Different Grain Skagit Heads, Same Rod

Discussion in 'Spey Clave' started by jsuyes, Nov 27, 2013.

  1. jsuyes

    jsuyes FFF-CCI

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    What is the reason for having multiple Skagit heads with different grain weights for the same rod? I have heard of people who do this but im not sure why. Do you switch out the heads on the river while you are fishing to match the fly you want to cast? Since most rods tend to be rated for one weight of head wouldn't it be better to switch out rods completely if you wanted to go to a bigger head/fly combo?
     
  2. William Wallace

    William Wallace Active Member

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    For me, I have one rod trout spey and one steelhead spey. Don't have the money to have a couple (someday).

    There will be days I fish a certain river that my cast are only going to be 30-50 feet, why do I need to cast a 550 grain and tip, when the same rod throws a 400 grain and tip, less effort and less fatiguing during the day.

    I may go down river and find spot where I may need to cast little farther/deeper/faster and throw bigger/heavier flies and tips, then I switch lines. Easier to just switch lines than carry another rod (even broken down). I can carry couple lines and tips in my pack, even takes up just same amount of space and lighter than another reel.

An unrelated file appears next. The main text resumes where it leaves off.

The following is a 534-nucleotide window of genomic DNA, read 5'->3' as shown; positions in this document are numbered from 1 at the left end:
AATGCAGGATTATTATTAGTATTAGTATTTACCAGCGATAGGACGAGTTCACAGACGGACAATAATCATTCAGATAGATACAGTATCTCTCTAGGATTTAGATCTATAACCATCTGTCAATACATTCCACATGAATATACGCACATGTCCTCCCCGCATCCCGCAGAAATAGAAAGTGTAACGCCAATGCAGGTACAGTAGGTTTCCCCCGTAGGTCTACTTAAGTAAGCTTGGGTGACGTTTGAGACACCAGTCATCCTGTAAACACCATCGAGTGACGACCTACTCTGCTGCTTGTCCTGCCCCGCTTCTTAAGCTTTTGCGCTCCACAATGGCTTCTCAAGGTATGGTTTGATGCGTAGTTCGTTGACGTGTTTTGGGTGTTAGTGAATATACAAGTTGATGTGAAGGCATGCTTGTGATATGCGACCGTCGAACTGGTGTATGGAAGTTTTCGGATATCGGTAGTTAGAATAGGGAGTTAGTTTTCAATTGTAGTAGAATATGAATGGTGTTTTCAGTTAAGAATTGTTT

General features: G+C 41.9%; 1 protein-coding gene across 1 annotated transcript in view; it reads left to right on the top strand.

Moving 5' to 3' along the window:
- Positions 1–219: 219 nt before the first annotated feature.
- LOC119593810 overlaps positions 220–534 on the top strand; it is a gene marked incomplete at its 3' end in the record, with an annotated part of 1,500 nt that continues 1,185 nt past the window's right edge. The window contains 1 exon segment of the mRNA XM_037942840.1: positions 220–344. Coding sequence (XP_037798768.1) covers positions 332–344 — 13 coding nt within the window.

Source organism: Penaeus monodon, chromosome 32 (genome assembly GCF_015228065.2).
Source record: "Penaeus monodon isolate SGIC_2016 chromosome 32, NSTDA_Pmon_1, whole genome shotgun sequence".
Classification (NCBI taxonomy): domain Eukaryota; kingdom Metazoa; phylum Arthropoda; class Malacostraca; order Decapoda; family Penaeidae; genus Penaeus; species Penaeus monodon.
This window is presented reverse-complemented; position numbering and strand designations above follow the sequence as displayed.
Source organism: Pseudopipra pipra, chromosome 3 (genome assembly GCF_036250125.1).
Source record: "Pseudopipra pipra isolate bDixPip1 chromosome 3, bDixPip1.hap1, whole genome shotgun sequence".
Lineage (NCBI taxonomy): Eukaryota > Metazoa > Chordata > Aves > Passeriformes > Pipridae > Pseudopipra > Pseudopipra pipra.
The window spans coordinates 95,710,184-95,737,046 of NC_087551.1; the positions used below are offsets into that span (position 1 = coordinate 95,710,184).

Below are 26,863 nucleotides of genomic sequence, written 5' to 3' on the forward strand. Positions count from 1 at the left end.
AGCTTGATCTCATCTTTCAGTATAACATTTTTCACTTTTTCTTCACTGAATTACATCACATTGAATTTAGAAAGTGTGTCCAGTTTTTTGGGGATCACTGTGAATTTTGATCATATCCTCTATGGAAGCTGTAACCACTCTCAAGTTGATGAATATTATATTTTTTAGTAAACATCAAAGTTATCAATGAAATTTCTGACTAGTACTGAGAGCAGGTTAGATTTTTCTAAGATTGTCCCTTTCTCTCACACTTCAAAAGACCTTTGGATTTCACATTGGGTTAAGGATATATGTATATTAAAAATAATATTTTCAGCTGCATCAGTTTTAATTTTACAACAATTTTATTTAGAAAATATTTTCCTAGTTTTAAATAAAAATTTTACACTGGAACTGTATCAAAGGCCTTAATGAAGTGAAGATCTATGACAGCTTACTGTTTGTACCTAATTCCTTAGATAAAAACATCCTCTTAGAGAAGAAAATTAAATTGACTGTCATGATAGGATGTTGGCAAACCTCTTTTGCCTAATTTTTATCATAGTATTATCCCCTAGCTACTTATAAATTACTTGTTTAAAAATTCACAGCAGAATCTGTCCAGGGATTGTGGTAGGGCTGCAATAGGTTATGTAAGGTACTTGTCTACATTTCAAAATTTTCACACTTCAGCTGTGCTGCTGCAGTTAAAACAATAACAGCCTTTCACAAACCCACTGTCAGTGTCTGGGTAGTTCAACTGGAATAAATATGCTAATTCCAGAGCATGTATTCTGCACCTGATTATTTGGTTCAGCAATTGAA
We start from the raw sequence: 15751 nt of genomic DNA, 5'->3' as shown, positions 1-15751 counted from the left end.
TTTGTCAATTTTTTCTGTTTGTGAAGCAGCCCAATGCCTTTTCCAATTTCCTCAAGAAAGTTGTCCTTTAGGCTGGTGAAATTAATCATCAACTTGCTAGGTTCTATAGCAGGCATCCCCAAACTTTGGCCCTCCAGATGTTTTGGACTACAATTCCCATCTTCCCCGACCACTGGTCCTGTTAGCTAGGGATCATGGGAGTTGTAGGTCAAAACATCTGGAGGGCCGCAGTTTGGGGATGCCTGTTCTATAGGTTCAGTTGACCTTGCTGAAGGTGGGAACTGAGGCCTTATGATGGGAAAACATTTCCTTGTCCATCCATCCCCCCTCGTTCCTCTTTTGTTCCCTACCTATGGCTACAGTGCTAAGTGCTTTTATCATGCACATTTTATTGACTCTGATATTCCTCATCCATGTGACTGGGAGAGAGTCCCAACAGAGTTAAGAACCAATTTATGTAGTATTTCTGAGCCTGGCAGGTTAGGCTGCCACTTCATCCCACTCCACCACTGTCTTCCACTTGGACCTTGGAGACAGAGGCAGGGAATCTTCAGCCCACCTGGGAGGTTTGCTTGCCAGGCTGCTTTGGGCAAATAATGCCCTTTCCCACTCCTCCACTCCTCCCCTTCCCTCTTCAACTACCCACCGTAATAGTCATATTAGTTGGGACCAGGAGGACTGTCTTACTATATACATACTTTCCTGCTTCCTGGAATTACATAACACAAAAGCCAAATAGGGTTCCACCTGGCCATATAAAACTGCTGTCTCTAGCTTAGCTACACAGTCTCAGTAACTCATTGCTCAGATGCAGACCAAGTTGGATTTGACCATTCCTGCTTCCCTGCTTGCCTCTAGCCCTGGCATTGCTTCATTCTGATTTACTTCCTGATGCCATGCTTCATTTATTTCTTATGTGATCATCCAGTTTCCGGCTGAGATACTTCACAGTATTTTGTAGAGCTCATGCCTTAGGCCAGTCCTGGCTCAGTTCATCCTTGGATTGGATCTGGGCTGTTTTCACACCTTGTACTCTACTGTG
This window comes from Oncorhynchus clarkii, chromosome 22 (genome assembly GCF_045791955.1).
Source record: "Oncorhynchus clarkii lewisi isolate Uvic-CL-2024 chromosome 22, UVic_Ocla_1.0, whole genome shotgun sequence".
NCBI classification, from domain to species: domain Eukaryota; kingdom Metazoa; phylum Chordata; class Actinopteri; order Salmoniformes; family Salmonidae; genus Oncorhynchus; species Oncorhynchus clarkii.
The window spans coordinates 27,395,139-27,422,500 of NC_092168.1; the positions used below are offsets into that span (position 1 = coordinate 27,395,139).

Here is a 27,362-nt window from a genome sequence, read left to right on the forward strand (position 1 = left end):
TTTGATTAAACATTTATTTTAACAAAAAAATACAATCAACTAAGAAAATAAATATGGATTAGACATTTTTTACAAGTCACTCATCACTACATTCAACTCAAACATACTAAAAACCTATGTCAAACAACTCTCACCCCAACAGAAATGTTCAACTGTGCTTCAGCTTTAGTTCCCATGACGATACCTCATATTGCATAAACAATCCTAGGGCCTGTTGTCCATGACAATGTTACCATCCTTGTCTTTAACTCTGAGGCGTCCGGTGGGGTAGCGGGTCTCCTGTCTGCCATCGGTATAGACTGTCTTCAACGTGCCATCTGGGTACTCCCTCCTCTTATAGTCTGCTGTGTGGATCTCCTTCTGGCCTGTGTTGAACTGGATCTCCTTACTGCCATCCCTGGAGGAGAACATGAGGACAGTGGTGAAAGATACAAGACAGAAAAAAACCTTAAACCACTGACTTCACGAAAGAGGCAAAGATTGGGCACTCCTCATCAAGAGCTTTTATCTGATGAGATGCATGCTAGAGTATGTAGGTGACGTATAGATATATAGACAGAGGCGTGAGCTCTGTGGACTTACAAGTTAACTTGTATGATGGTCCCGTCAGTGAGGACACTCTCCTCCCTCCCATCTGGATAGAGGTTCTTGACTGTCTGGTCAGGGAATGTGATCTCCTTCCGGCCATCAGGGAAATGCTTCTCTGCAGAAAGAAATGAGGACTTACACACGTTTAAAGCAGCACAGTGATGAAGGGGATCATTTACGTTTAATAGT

Plus lighter grain weight for my scandi, mid grain weight for all a round Skagit, or for some they just want the deeper loading of the Skagit and go to the extreme grains, it is all personal preference. Adapt one rod, which throws many lines, makes happy fishing.

    Just my .02

    William
     
  3. Salmo_g

    Salmo_g Active Member

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    I don't use different weight Skagit heads on one rod. There is a grain window range of weights that each rod will cast comfortably, but most casters decide on a preferred grain weight for a rod. I cast 450 gr on my 7 wt, but James likes 500 on the same rod. I have Skagits in 400, 450, and 550 gr, and I use them on different rods.

    Sg
     
  4. shotgunner

    shotgunner Anywhere ~ Anytime

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    On topic to your initial question I believe for most it's a good way to tweak / dial your head and variable tip [length - grains per foot] to fly [size and weight] ..hopefully to some advantage.

    I don't utilize different weight skagit heads but sometimes vary the skandis. A long head flies nicer plus maybe a few less strips. Wind, especially combined with crap weather, a shorter head of the same weight or maybe a touch heavier can make big difference in your casting effectiveness. Deep wading another factor.

    Guideline [and others] used to sell their heads at default length of 44' in varying line classes. On a 9/10 rod this allowed you to potentially use an 8/9 head at near or full length, a 9/10 head trimmed a few feet, a 10/11 trimmed back more yet, and in extreme cases maybe even an 11/12 cut back several feet. All reasonably close in total weight.